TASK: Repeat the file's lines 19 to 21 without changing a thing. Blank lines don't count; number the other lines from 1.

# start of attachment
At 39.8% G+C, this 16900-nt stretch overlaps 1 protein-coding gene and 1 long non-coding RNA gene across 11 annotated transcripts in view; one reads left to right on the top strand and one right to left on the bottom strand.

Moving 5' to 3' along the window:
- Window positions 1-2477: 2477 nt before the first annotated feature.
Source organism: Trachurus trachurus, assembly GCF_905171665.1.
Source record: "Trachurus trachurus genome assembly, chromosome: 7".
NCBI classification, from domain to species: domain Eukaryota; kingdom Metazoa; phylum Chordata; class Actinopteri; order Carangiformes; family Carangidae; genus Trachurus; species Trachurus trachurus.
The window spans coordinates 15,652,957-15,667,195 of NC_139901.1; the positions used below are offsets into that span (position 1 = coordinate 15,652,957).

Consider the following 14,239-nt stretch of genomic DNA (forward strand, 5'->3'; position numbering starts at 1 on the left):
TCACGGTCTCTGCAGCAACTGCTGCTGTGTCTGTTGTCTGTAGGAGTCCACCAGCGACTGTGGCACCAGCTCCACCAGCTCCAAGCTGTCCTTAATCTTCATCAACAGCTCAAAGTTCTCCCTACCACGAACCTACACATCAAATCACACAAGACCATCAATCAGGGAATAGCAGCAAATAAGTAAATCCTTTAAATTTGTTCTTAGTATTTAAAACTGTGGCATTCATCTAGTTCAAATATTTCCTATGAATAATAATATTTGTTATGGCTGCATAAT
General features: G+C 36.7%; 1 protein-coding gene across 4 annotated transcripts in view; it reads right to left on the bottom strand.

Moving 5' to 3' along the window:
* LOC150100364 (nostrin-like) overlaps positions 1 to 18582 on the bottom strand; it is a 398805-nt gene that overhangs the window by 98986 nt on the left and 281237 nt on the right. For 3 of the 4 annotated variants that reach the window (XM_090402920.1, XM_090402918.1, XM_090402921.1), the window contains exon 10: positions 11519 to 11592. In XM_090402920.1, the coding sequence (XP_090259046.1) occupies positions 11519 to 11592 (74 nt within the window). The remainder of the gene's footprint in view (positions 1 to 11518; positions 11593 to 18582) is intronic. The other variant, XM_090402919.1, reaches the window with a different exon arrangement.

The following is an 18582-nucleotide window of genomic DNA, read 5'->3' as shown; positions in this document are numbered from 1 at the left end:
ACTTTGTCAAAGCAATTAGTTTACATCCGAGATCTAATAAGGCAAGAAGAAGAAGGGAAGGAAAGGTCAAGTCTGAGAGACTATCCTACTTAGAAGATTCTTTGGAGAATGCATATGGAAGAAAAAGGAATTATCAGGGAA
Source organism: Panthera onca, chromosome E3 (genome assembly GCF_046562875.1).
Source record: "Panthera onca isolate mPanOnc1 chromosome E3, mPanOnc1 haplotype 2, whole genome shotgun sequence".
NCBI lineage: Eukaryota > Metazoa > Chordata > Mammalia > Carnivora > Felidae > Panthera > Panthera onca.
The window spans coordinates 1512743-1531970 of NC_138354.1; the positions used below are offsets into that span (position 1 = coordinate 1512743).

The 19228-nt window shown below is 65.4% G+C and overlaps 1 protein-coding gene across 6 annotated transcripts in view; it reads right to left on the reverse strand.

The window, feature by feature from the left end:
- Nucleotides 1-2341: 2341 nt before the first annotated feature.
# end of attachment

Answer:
The 19228-nt window shown below is 65.4% G+C and overlaps 1 protein-coding gene across 6 annotated transcripts in view; it reads right to left on the reverse strand.

The window, feature by feature from the left end:
- Nucleotides 1-2341: 2341 nt before the first annotated feature.